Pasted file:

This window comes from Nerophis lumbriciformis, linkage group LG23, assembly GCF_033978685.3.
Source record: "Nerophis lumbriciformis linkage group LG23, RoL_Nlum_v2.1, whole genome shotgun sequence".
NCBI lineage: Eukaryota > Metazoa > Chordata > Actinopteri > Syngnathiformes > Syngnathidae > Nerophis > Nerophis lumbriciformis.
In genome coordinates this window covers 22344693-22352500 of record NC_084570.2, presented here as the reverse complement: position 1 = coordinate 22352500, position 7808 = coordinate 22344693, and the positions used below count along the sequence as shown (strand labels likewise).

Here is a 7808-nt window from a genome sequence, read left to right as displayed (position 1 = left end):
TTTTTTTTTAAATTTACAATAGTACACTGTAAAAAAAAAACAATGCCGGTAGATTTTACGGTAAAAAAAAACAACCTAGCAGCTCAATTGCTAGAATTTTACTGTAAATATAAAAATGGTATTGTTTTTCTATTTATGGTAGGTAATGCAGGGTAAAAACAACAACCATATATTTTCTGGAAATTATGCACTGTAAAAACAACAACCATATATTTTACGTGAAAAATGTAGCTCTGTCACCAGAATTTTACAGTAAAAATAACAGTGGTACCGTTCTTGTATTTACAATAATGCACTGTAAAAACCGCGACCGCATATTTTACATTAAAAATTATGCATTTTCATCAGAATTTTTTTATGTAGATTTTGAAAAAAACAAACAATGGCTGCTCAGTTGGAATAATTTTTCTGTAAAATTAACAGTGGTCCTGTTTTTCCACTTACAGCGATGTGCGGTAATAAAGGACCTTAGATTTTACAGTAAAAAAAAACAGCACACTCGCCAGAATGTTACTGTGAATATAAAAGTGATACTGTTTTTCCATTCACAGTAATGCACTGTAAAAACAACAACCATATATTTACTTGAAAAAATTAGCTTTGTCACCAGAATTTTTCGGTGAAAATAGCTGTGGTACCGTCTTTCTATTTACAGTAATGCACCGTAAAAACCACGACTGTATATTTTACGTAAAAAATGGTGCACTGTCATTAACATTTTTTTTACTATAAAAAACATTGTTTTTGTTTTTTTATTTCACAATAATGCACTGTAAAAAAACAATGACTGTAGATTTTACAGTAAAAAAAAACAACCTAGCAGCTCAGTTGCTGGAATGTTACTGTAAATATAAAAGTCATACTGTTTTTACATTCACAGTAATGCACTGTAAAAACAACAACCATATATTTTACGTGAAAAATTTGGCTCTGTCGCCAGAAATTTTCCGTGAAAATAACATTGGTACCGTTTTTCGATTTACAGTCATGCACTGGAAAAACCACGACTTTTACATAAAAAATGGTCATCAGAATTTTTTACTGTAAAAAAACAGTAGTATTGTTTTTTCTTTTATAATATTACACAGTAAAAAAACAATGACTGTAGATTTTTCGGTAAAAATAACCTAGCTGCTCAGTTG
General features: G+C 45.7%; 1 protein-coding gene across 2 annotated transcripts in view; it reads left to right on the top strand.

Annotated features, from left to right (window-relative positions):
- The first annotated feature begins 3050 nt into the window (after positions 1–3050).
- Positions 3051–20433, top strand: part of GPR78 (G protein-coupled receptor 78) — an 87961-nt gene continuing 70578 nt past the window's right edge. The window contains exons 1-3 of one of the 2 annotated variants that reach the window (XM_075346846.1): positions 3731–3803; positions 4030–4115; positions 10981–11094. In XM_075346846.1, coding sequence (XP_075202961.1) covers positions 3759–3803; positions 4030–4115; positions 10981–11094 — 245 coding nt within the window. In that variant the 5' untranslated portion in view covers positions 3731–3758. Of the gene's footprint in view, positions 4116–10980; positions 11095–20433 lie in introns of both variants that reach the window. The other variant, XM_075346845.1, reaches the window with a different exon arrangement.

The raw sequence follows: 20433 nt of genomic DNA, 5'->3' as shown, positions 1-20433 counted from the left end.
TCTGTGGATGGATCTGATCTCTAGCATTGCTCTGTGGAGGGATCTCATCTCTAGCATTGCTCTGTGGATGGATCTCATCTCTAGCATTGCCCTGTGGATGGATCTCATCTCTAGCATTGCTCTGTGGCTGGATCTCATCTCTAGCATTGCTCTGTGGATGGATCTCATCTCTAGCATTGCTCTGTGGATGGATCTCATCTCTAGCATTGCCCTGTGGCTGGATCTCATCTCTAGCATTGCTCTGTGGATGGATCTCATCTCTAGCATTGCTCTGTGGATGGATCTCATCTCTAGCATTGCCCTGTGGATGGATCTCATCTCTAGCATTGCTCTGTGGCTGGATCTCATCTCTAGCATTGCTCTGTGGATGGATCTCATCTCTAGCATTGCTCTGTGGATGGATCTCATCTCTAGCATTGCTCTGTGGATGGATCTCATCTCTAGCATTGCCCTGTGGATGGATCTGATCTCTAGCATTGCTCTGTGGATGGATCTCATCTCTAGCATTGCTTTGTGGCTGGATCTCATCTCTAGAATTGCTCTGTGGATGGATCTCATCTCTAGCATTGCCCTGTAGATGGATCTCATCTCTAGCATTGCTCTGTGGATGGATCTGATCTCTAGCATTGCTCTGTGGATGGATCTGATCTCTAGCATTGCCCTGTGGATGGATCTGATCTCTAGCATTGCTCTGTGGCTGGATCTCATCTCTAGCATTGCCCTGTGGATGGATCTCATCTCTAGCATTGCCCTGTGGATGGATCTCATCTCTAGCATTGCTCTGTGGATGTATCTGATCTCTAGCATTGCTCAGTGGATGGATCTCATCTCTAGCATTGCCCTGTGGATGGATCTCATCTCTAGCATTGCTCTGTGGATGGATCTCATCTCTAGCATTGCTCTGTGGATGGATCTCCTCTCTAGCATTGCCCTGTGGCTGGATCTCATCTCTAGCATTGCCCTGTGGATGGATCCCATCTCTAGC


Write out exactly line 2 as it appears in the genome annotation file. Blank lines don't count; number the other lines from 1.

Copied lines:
Source record: "Nerophis lumbriciformis linkage group LG23, RoL_Nlum_v2.1, whole genome shotgun sequence".